Protectionism After 2008 Financial Crisis: The "Dog That Didn’t Bark"

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Or so an article in the Telegraph put it this week.

The great fear in the immediate aftermath of the financial crisis of 2008 was that countries would throw up protectionist barriers as they did in the aftermath of the Great Depression, choking any hope of global trade lifting floundering economies out of the mire.

The greatest threat was that mature economies, those that had long been the destination for low-cost goods manufactured in emerging economies, would close their borders in a bid to protect precious domestic jobs. To their credit, those economies recognized the global nature of modern supply chains and resisted the temptation to block out foreign competition even as they came under pressure at times from their domestic manufacturing base and the media.

But as the credit cycle turns in Asia and Latin America, there is growing evidence than many emerging markets are employing those same protectionist tactics avoided by the West.

BRICs’ Dirty Protectionist Measures

EU trade commissioner Karel de Gucht said in a 190-page report that there have been more tariff barriers of one form or another spring up in the last 12 months than in all the time since the crisis. Argentina, Brazil, India, Indonesia, Russia and South Africa have been singled out as the top offenders over the past year, with (interestingly) China no longer viewed as the villain it once was.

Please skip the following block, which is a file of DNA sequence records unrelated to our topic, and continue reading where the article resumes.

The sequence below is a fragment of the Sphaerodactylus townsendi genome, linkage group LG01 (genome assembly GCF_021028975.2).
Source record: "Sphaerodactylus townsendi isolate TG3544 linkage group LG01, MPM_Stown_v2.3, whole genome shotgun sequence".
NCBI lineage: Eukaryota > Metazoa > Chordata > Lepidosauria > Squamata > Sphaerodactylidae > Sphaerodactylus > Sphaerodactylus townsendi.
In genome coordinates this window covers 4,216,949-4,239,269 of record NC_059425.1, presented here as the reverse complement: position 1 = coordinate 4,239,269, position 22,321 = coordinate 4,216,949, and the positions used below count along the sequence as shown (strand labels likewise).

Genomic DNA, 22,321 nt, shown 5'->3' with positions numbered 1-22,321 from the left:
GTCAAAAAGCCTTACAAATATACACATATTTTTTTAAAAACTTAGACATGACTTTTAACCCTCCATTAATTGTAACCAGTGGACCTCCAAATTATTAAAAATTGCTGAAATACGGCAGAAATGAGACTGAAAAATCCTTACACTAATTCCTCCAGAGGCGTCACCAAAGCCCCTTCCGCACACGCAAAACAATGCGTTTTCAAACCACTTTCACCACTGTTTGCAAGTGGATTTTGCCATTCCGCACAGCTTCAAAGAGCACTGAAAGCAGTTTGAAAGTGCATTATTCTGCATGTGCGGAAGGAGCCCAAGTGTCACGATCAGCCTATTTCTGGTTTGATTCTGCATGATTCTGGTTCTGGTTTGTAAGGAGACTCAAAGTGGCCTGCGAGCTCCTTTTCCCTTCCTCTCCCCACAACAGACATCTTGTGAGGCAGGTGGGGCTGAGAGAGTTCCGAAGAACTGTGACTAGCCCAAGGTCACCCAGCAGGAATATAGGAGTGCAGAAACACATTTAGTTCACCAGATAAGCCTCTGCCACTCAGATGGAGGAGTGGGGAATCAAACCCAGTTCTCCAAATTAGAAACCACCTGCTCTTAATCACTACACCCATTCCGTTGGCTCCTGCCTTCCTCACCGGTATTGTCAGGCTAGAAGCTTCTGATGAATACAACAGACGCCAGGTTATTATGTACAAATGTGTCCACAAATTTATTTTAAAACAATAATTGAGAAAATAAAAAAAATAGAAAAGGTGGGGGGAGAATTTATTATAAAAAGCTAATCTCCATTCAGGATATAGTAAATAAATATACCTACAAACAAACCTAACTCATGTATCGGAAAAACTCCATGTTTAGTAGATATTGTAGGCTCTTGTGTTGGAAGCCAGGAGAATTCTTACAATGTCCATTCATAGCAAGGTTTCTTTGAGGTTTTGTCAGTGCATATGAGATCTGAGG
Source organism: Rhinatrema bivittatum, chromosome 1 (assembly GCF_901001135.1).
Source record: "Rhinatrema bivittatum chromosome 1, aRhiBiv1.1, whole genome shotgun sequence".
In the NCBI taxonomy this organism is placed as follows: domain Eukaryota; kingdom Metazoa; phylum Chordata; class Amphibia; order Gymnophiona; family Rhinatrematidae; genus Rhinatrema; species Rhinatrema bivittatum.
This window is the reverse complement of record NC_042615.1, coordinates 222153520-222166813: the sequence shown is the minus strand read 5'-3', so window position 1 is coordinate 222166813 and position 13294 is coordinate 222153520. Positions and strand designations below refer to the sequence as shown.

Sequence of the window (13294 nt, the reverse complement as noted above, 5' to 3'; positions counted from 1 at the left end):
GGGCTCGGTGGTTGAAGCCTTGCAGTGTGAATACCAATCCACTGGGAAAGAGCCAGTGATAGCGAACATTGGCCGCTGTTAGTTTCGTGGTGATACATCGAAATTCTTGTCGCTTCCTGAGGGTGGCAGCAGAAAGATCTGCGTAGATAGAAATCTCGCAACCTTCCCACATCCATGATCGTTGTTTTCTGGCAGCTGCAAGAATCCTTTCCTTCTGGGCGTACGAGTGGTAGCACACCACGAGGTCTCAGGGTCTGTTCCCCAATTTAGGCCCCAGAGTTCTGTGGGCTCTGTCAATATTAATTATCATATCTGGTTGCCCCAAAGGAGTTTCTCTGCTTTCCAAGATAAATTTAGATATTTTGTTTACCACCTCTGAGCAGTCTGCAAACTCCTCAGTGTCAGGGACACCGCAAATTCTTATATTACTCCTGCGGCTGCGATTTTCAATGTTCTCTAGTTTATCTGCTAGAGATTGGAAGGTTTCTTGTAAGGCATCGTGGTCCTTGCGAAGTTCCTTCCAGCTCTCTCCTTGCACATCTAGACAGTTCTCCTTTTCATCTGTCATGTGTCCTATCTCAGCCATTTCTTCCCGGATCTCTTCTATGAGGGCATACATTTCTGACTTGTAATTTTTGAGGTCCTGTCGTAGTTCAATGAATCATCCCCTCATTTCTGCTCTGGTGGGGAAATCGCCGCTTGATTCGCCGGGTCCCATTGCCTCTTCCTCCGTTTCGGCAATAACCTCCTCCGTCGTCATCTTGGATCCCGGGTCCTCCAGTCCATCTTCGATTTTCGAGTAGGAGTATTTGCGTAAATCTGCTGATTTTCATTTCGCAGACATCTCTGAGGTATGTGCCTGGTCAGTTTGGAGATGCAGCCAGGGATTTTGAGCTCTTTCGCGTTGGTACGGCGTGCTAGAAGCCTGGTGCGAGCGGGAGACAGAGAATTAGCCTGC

For example, according to the article, Brazil raised tariffs on 100 sectors last October to defend its declining industrial base, with fees of up to 25% on machinery, iron and steel, plastics, chemicals, paper and wood products. Meanwhile, Argentina imposed tariffs of up to 35% in January to stem a balance of payments crisis, followed by Ukraine imposing duties on 131 tariff lines.

Nor are tariff barriers the only tool being employed to keep foreign products out. The report apparently identifies a range of techniques including licensing barriers, technical regulations, procurement rules and internal stimulus measures that distort competition. For example, Russia keeps out imported cars through the use of a recycling fee that shields local producers.

Currency Rates: Great White Hope?

With little sanction available to the “law-abiding” majority in the WTO, the only hope is this year’s currency crash will help restore emerging markets’ competitiveness and reduce the incentive to protect their domestic markets. As currencies such as the Indian Rupee and Brazilian Real slide lower and lower, imports become progressively less attractive, tariff or no, while domestic manufacturers can compete more effectively on the international stage, pushing the political imperative towards globalization and free trade.

What Obama, Putin Should Talk About at G20

With all eyes on Syria, the upcoming G20 Summit is unlikely to spare much time on the topic of trade when, in fact, the issue has ramifications for us all and deserves the attention of both mature- and emerging-market governments alike.

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